Even the Church of England has gone woke – but there is hope yet
BY JAKE STARKE-WELCH
We might forgive one for sticking two fingers up at the Church of England at present. They’ve fallen so foul to the progressive dogma that it might reduce the average worshipper to rants reminiscent of Frank Kelly’s Father Jack. Their most recent appearance in the public realm came in the way of the Bishop of Dover, Rose Hudson-Wilkin, who asserted in an interview that the church is “too white”.
To be fair to Hudson-Wilkin, the interviewer Sophie Ridge could not have asked more of a loaded question if she had tried. During the interview on Sky News, Ridge asked, “the five most senior people in the church are all white, is that acceptable?”. To which the bishop dutifully replied, “it’s not acceptable” before diving into some equality of outcome trite, so quintessential of current elitist discourse. She is one among many of clergy that has joined the left as brothers in arms.
Take the Right Reverend Nick Baines, Bishop of Leeds, who on the event of the Cummings’ affair tweeted: “The question now is: do we accept being lied to, patronised and treated by a PM as mugs?”. Or the distinguished David Walker, Bishop of Manchester, who claimed the church would stop working with the government unless Boris “repented”. Numerous other Anglican leaders joined in. They left a good proportion of church-goers disillusioned, thinking; hang on, here, when did Bishops feel compelled to spout off the same lines as Labour? You need of only looked at the replies on Twitter.
The answer, of course, underlies the left’s successful infiltration of every possible institution they claim to be at odds with. Clergymen have thus abandoned religious doctrine, alienated the working class and now find themselves compelled by the left’s compulsion for radical change. Hudson-Wilkin showed this as she stood up at a Black Lives Matter protest last week and pronounced, “racism is a pandemic, and we’ve been dying in so many ways in Britain”. Anyone who dives into the numbers knows that to be an extreme exaggeration. To believe such a statement is a prerequisite to believing Britain is overtly racist.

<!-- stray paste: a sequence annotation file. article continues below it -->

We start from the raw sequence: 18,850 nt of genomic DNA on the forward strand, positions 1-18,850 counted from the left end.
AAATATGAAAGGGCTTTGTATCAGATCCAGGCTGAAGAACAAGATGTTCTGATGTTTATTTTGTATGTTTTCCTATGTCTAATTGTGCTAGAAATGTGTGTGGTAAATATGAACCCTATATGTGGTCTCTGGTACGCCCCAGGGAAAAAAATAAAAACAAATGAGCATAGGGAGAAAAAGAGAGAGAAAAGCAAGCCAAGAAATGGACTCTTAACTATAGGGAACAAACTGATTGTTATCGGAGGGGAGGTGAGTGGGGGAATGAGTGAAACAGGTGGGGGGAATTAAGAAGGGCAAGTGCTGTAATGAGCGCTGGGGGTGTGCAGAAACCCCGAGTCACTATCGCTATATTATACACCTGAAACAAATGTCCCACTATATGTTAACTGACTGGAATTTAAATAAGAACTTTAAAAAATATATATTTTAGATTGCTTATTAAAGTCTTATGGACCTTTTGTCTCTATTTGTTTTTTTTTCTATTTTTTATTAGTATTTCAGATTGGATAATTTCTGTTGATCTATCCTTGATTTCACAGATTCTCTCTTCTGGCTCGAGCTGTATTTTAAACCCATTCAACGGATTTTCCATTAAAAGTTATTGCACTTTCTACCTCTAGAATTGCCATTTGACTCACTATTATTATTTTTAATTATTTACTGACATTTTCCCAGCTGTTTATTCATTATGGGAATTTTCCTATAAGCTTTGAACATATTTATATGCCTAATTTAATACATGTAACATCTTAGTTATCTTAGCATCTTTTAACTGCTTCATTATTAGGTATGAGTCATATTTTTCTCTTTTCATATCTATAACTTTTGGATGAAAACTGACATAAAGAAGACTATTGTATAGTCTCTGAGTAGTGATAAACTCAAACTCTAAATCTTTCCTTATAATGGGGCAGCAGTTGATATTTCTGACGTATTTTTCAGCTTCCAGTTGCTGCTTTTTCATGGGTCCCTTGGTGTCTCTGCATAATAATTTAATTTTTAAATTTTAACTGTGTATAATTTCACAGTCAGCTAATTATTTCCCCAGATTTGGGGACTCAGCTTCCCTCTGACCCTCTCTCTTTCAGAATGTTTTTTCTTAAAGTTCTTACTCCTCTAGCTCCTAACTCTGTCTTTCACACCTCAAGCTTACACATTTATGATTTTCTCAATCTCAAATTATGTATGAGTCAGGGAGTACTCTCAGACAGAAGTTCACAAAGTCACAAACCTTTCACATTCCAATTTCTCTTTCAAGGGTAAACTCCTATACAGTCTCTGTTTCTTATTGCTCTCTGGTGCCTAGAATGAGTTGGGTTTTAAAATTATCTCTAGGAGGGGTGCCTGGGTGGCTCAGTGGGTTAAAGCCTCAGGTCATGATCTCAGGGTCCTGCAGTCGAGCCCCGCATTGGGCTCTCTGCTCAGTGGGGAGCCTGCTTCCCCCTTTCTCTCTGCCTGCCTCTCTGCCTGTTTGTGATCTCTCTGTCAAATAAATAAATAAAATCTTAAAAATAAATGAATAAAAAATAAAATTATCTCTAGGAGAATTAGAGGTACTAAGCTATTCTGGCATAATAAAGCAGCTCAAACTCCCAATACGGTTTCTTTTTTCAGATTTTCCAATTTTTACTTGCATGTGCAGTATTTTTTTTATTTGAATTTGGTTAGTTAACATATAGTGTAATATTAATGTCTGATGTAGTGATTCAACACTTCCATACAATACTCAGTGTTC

Uttering virtuous rhetoric, however, is the more comfortable option, and the church has taken that path ever since to ensure survival. “We cannot anger the mob, they’ll destroy us” – one can almost hear the whispers reverberating off the stone walls. But the recent rupture of the Labour’s red wall shows there is a price to pay for such infirmity. Average weekly attendance to services across England has dropped from over 1 million to 870,000 in the last 10 years. That could fall to 800,000 by the end of 2020. They’re bleeding support.
And it’s quite understandable when one realises the church has appeased seculars at the expense of worshipers. The Archbishop of Canterbury’s admittance that gay marriage is the new reality in 2016 set their detachment from religious Brits in motion. As did their calls to rush vast numbers of immigrants, whether economic or not, into likes of Dover – they even had a public trade-off with Cameron over the issue. Not to mention, the sermons disparaging Sun readers and advocating IQ tests for those intending to vote in the referendum back in 2016.
Virtuosity captured the church’s mind, estranged them from reality, and dragged them into liberalism’s echo chamber. They abandoned those who reject gay marriage not based on bigotry but religious doctrine. Similarly, as they did to people concerned with immigration numbers, failing to acknowledge the 1 million families already stuck waiting for social housing as reported by Shelter in 2018. Their blatant scorn of Sun readers topped the snobbishness off.
It was quite refreshing then, when Catholic Archbishop Carlo Maria Viganò earlier this month, the former Apostolic Nuncio to the United States, urged Trump to continue his battle against the “children of darkness”. As he so eloquently put it, “there are those who serve themselves, who do not hold any moral principles, who want to demolish the family and the nation, exploit workers to make themselves unduly wealthy, foment internal divisions and wars, and accumulate power and money”. The letter finished with the Archibishop offering his prayer for Trump’s mission and family.
Indeed, much of the current culture war traces back to the assault on the family unit and nationhood. The left tells us Britain is inherently evil. We were slave owners, immoral colonisers, our culture is impregnated with the symbols of white supremacy and the patriarchy. We are told single-motherhood is something to encourage, even celebrate. “Don’t you dare start telling kids they can’t change their sex before the age of 18”, or “don’t start telling me Britain isn’t as racist as I know it is, facist!” they say. On and on do the wheels of progressivism spin.
But there may be a deus ex machina for The Church of England yet. If Viganò is anything of a silent majority comparable to British clergy members, we can hope our own church will return to its roots; the nuclear family and nationhood. Current leaders must know their current project is doomed. Only so long can they appease an inherently antagonistic audience. And soon they will discover, if they wish to inspire and lead like they once did, they’ll have to open the gates to those like Viganò and reconnect with the working class who used to occupy most pews.
If Boris did it in December, the church can too. Continue as they are, and they’ll find themselves at odds with their very purpose, sustaining tradition.
Jake Starke-Welch is a writer for The Salisbury Review.